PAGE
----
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City Council extends marijuana moratorium in Redmond
At Tuesday’s regular meeting, Redmond City Council voted 7-0 to extend the city’s current moratorium on all marijuana regulations for another six months.
The moratorium — which was set to expire March 2 — places a ban on all marijuana-related uses within the City of Redmond limits. With the extension, the ban will continue until Sept. 2.
Deborah Farris, a code enforcement officer for the City of Redmond, said the additional six months will give city staff more time to work on a proposal to take through the public process.
With the passing of Initiative 502 in 2012, which legalized the use of recreational marijuana, Farris said staff will be working on regulations for the production, processing and retail sales of marijuana. At this point, staff has come up with three possible options for council to consider.
The first option would be to permanently adopt the moratorium banning the production, processing and retailing of marijuana related products within Redmond.
The second option would include modifying the state-regulated 1,000-foot buffer zones between a marijuana-related business and schools, public parks, child care centers and other establishments where children gather in large groups. City staff’s modifications would include 1,000-foot buffers from all residential areas (including the residential areas themselves) and unlicensed child care centers. The latter would also be added to the list of prohibited areas. In addition, there would be a required 1,000-foot separation between marijuana-related uses.
“So we don’t have a concentration of marijuana-related uses in one area,” Farris said about the latter.
The third option city staff is looking at is to adopt either the first or second option as interim regulations to give them time to collect data on the effects of having marijuana-related businesses in the city and any effects on public safety.
City of Redmond Mayor John Marchione said they do not have specific projections at this time of how marijuana businesses could affect Redmond.
“We continue to work within the framework of what the State Liquor Control board has provided,” he said. “As information becomes available we will take that information into account.”
Although the passing of I-502 allows for recreational marijuana use, Washington State Attorney General Bob Ferguson — at the request of Washington State Liquor Control Board (WSLCB) chair Sharon Foster — released the following formal opinion regarding local ordinances affecting new marijuana businesses in Washington:
“…Although Initiative 502 establishes a licensing and regulatory system for marijuana producers, processors, and retailers in Washington State, it includes no clear indication that it was intended to preempt local authority to regulate such businesses. We therefore conclude that I-502 left in place the normal powers of local governments to regulate within their jurisdictions.”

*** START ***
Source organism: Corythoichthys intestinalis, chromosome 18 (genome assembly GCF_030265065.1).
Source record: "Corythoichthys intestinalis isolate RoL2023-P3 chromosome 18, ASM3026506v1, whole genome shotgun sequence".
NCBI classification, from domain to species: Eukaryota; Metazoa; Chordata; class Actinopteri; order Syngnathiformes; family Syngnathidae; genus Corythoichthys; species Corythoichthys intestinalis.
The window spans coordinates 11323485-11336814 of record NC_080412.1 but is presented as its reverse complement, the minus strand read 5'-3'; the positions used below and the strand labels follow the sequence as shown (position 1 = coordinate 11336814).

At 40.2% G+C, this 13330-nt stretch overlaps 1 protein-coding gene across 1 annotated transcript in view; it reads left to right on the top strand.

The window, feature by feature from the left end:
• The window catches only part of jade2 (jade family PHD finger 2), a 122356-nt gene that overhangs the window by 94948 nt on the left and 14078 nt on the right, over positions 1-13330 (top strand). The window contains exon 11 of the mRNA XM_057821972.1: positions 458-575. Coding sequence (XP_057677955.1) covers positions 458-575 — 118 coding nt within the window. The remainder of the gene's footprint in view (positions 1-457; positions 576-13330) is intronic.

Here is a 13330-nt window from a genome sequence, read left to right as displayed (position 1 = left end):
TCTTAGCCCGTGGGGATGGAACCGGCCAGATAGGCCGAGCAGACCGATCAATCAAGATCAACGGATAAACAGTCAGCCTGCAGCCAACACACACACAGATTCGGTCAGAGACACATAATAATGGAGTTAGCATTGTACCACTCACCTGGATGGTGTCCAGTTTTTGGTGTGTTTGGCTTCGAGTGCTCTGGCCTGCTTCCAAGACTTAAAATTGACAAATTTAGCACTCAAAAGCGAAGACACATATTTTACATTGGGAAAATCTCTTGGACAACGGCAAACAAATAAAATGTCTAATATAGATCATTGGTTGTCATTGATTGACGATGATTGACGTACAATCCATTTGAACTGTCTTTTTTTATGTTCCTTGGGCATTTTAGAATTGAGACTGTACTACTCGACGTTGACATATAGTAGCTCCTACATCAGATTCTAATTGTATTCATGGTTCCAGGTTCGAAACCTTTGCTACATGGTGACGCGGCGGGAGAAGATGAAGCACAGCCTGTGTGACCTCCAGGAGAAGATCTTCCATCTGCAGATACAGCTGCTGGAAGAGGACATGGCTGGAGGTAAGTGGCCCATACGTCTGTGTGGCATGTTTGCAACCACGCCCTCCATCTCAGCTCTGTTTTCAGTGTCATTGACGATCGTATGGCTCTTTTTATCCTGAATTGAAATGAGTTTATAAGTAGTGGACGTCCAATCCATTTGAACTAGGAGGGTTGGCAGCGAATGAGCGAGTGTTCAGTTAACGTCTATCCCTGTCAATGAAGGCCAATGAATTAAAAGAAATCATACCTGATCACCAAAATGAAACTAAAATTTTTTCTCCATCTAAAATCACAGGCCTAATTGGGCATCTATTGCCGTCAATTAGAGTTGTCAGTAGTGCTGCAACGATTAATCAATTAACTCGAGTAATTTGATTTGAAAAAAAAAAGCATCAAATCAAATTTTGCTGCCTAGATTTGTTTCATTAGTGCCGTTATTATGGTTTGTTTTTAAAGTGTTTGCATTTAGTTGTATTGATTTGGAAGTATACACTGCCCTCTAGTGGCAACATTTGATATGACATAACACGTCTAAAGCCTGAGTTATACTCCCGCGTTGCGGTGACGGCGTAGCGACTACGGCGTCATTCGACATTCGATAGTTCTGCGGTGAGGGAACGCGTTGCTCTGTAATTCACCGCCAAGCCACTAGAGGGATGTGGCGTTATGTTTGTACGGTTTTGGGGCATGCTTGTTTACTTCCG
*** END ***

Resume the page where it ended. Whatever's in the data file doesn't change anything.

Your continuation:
Farris said this means local governments still have the power to regulate marijuana use as they say fit.
“(But) that was just an opinion,” she stressed about Ferguson’s statement.
The WSLCB, the government agency overseeing the implementation of I-502, has limited the amount of marijuana retail stores to 334 statewide. Of this number, Redmond was assigned two.
This may be the case, but Farris said with the way the city is laid out and zoned, “there’s no retail (space) where they could go” that would meet the 1,000-foot buffer criteria. However, there are a few areas throughout the city where production or processing businesses could go, she said.
While the WSLCB has limited the amount of marijuana retail businesses, there was no limit placed on production or processing businesses.
WSLCB spokesperson Mikhail Carpenter said they received about 7,000 license applications for marijuana business — in all three categories, including 20 from Redmond. This is about 1,500 more applications than there are liquor-licensed grocery stores in the state and it is taking some time to go through all of them, he said.
“We’re in the process of processing all the applications,” Carpenter said, adding that the 14 licensing investigators tasked with the job are working after hours to get it done.
He said they expect to begin issuing licenses for production and processing businesses in March and businesses will probably begin opening beginning in June.
The retail businesses will come after that as there needs to be a product to sell first and that will depend on the market.
“Each producer is going to produce at their own rate,” Carpenter said.
He said another wrinkle in the plan when it comes to retail is the limited number of businesses allowed. If there are more approved licenses than allowed within a jurisdiction, Carpenter said, they will have a lottery drawing.
“Some cities will need it, some won’t,” he said.
Marijuana will be addressed in a Planning Commission study session Wednesday and a Planning Commission public hearing is scheduled for 7 p.m. on Feb. 26.